Forget all the talk about rigged elections. Dismiss idle chatter that votes don’t matter. Do not be discouraged by all the negative ads.
America was founded on the principle that individual citizens should choose their leaders and the purpose of the Declaration of Independence was to state clearly that our nation should not be subject to a hereditary ruler imposed by foreign overlords.
After our initial experiment with a decentralized government failed, we tried again with the Constitution. Our right to participate in federal elections is enshrined in the Constitution and the terms for electing our president are set out in Article II.
Over the years, we’ve amended the Constitution to guarantee voting rights to minorities and to women and we’ve made the election of senators by popular, not legislative vote.
As you pore over this year’s complex ballot with seemingly endless initiatives, it is worth remembering that the Constitution is there for you to read – and it just might be worth taking a look in this turbulent election season.
Since our first presidential election in 1788, there have been plenty of controversies. The House of Representatives has decided the contest several times. In 2000, it was a bitterly divided Supreme Court that stopped the Florida recount and handed a contested election to George W. Bush.
In our view, none of these events has diminished the responsibility that each citizen has to exercise his or her choice by secret ballot. In fact, poor turnout in both federal and state elections only underscores the power that each of us holds to express our views on who should run our country or represent us in Congress.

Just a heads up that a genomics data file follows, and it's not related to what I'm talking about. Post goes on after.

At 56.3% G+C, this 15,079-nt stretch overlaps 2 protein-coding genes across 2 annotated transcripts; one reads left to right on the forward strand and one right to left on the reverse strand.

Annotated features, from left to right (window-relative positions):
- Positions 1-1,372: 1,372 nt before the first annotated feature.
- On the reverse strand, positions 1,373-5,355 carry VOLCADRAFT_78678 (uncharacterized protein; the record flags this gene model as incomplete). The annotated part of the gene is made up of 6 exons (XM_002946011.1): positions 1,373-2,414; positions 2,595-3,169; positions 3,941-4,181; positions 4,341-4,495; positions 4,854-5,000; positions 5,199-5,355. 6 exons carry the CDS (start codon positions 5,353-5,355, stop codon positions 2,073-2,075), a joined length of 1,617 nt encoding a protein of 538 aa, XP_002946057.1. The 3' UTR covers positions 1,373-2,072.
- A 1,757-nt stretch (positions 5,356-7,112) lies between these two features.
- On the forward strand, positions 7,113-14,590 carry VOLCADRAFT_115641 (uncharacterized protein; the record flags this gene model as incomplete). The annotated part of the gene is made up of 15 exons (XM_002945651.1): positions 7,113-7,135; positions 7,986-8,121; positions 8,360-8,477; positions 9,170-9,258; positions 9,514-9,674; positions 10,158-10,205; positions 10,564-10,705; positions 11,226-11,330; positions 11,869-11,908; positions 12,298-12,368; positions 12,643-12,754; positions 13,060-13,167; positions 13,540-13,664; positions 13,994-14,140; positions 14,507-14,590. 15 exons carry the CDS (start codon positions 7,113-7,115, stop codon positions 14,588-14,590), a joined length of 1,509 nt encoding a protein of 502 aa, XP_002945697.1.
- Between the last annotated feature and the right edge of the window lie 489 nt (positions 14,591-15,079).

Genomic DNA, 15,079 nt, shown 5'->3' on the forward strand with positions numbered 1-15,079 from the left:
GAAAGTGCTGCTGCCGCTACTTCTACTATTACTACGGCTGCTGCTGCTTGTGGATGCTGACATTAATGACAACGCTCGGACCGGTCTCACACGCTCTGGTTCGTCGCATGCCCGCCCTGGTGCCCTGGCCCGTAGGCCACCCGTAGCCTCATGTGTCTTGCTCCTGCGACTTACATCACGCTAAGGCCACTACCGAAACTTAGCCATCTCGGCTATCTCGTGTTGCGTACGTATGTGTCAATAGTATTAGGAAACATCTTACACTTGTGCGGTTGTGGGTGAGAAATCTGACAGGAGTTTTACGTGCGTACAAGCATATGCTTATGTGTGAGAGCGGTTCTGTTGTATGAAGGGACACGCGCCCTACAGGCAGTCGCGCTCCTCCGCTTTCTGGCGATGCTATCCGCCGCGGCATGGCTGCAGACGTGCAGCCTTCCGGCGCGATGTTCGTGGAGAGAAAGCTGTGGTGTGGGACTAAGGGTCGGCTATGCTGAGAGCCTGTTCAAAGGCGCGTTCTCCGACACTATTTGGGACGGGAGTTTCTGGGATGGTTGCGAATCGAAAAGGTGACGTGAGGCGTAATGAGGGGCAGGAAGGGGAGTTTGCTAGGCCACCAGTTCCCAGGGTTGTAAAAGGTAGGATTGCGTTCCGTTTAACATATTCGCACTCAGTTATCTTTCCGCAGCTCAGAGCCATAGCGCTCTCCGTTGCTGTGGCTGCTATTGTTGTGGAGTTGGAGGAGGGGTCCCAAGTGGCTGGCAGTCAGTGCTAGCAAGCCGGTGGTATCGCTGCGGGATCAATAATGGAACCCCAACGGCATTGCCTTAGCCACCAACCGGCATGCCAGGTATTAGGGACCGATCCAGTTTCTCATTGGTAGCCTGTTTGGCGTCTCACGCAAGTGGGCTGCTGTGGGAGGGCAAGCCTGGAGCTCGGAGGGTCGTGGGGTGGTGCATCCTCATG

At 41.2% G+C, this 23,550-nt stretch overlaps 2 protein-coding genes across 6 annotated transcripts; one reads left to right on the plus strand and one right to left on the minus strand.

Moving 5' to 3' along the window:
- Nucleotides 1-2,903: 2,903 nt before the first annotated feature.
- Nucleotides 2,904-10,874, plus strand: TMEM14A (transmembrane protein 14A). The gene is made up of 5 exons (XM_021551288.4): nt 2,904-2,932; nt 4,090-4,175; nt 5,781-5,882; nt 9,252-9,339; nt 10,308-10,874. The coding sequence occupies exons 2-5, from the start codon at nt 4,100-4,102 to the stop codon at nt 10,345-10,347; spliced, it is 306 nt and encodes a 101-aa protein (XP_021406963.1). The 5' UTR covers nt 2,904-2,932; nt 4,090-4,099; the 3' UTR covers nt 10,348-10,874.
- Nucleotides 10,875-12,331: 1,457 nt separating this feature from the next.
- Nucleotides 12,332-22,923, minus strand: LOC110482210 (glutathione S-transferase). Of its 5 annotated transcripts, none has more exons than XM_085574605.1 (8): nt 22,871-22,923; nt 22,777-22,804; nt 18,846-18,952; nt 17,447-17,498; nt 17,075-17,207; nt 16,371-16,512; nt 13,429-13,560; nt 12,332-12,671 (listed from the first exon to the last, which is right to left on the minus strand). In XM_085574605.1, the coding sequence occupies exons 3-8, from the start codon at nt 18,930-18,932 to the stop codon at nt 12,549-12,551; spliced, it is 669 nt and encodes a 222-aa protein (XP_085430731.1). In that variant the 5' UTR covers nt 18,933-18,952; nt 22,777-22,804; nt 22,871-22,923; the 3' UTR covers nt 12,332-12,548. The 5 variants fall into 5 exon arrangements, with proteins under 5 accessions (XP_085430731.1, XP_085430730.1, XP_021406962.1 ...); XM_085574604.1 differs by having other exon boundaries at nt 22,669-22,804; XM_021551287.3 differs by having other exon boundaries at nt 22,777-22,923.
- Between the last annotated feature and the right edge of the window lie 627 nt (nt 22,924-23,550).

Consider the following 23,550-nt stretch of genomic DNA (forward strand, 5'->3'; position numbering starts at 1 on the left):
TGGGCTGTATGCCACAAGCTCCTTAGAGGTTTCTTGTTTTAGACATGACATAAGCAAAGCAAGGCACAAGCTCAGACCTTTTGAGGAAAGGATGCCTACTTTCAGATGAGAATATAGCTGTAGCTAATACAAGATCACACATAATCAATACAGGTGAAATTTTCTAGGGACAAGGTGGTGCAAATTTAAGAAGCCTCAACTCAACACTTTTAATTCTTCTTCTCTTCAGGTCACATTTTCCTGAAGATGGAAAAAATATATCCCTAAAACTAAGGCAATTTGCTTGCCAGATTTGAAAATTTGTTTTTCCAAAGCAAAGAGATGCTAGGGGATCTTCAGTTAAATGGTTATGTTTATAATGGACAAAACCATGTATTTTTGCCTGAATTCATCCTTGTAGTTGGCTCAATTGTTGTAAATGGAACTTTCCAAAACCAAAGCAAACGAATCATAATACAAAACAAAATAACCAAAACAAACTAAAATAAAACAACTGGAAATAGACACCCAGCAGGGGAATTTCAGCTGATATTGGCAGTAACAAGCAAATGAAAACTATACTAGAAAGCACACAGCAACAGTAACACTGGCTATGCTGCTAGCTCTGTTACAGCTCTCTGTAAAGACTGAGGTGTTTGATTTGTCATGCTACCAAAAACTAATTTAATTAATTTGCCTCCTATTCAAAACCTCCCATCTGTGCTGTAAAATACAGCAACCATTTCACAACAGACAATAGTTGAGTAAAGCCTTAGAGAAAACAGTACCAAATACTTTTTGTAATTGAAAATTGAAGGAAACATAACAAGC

The rights guaranteed to you in the Constitution can’t be accessed by sitting on the sidelines. In order to participate, you have to actually vote.
That’s why we applaud companies that give their employees time off to vote on Election Day. Patagonia even makes Tuesday a holiday, an aspirational benchmark that’s worth the consideration of more employers in the region.
Whatever your political persuasion or your point of view, please vote. It’s the only way that our democracy can truly function.
Continue Harrison’s legacy
It is not easy to get Ventura County’s eclectic collection of leaders to unite behind a single cause.
But if the cause is reading aloud to kids and if your name is Claudia Harrison, you can actually make that happen. Which is why on May 5 leaders from business, law enforcement, county government and nonprofits teamed up with the Ventura County Office of Education to read aloud to kindergarten students from the west side of Ventura to the LA County line.
It was an impressive outpouring of support for early childhood education — an effort to touch each child in the county that reflected the extraordinary vision of Harrison and First 5 Ventura County, the organization she founded and ran as executive director.
After a valiant battle with cancer, Harrison, 64, died at her home in Ojai on Oct. 29. In her memory, First 5 is asking that everyone carry on her legacy and read to a child for just 5 minutes.
The family has asked that donations be made to Camp Kesem, a program that supports children through and beyond their parents’ cancer, at www.gofundme.com/in-memory-of-claudia-harrison.